4 Exercises to Train for Your First Pull-Up
Training for your first pull-up can be a frustrating experience. After all how can you get better at something when you can’t even do a single rep of the thing you want to get better at?
The good news is their are a ton of variation exercises for you to try that can help build up your upper back strength to the point where you’ll not only be able to get your first pull-up, but rep out an entire set.
All that’s going to be required out of you is your time, effort, and a positive attitude. if you are really looking to fast track your progress I’d recommend training the following variations 3 to 4 times a week, giving yourself a day or two of rest between variations, until you can finally rep out normal bodyweight pull-ups.
1. Pull-Up Negatives
Pull-Up negatives are the lowering portion of the pull-up. You can either choose to jump up into your pull-up position or start from an elevated platform to complete your reps.
Your goal will be to lower yourself from the top position of the pull-up to the bottom position as slowly as you possibly can. When you first start that may only be a quick 2-3 seconds from top to bottom. Don’t let that discourage you, after training for awhile these can quickly turn into upwards of 30 second burner sets.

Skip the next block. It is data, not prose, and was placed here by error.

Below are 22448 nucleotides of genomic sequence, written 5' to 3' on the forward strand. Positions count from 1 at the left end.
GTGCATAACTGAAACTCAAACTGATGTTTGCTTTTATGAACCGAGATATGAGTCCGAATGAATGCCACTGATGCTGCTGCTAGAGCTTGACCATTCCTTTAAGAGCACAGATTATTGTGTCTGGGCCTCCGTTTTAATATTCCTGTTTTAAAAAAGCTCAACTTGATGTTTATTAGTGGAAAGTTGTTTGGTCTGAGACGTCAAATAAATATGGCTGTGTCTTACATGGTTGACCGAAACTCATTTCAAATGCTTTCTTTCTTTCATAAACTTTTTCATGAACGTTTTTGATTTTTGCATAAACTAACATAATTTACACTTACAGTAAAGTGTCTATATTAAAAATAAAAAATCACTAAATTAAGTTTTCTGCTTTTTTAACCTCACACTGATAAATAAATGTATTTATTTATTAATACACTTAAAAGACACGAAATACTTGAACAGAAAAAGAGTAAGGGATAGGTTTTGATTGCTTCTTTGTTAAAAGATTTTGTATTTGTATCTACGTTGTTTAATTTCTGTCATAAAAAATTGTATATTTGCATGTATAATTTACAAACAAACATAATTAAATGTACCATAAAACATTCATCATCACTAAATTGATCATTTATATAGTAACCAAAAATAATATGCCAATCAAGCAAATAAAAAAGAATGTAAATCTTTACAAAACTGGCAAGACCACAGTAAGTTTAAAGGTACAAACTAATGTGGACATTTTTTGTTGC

Pull-up negatives are one of the best go to’s if you are trying to get your first pull-up, and as such can make up the meat and potatoes of your pull-up training.
2. Band Assisted Pull-Ups
If you’re getting bored of constantly hitting negatives, or you just want the “feel” of a real pull-up, try hitting some band assisted pull-ups.
You can either loop your band into the middle of your pull-up bar and let it support you from your foot or knee, or if you have a power rack, you can use the pins to attach the band and build yourself a “pull-up trampoline” of sorts.
The goal here isn’t to make it feel like you’re doing pull-ups on the moon. You should have just enough assistance that you can bang out maybe 6-10 reps, but these should definitely still be challenging reps.
Your goal over time will be to shoot to use less and less band assistance.
3. Inverted Rows/ Ring-Rows
Inverted rows can be performed off a barbell in a power rack, or if you are lucky enough to have gymnastics rings you’ll be able to perform ring rows.
While you’ll be moving on a slightly different plane doing inverted rows compared to pullups, you’ll still be building up the upper back strength you need to complete your very first pullup.
With inverted rows the more vertical you are the easier the reps will be, while the closer you are able to get your body to be parallel with the ground the more difficult things will become for you.
These can be a great switch-up from the monotony of constantly training pull-up variations and you may find you add inverted rows into your routine even after you are able to complete your first pull-up
4. Isometric Pull-Up Holds
Isometric Pull-Up holds are similar to the pull-up negatives.
Only in this case instead of slowly controlling the lowering portion of the movement, you are going to be holding the top position for as long as you possibly can.
Think of this as the plank equivalent of a pull-up. You’ll set this up the same way you would the pull-up negatives, either jump yourself into the top position or start off an elevated platform.
Again, don’t be discouraged if you can only hold the position for a handful of seconds to begin with. You’ll quickly find yourself able to support the position indefinitely with some consistent training.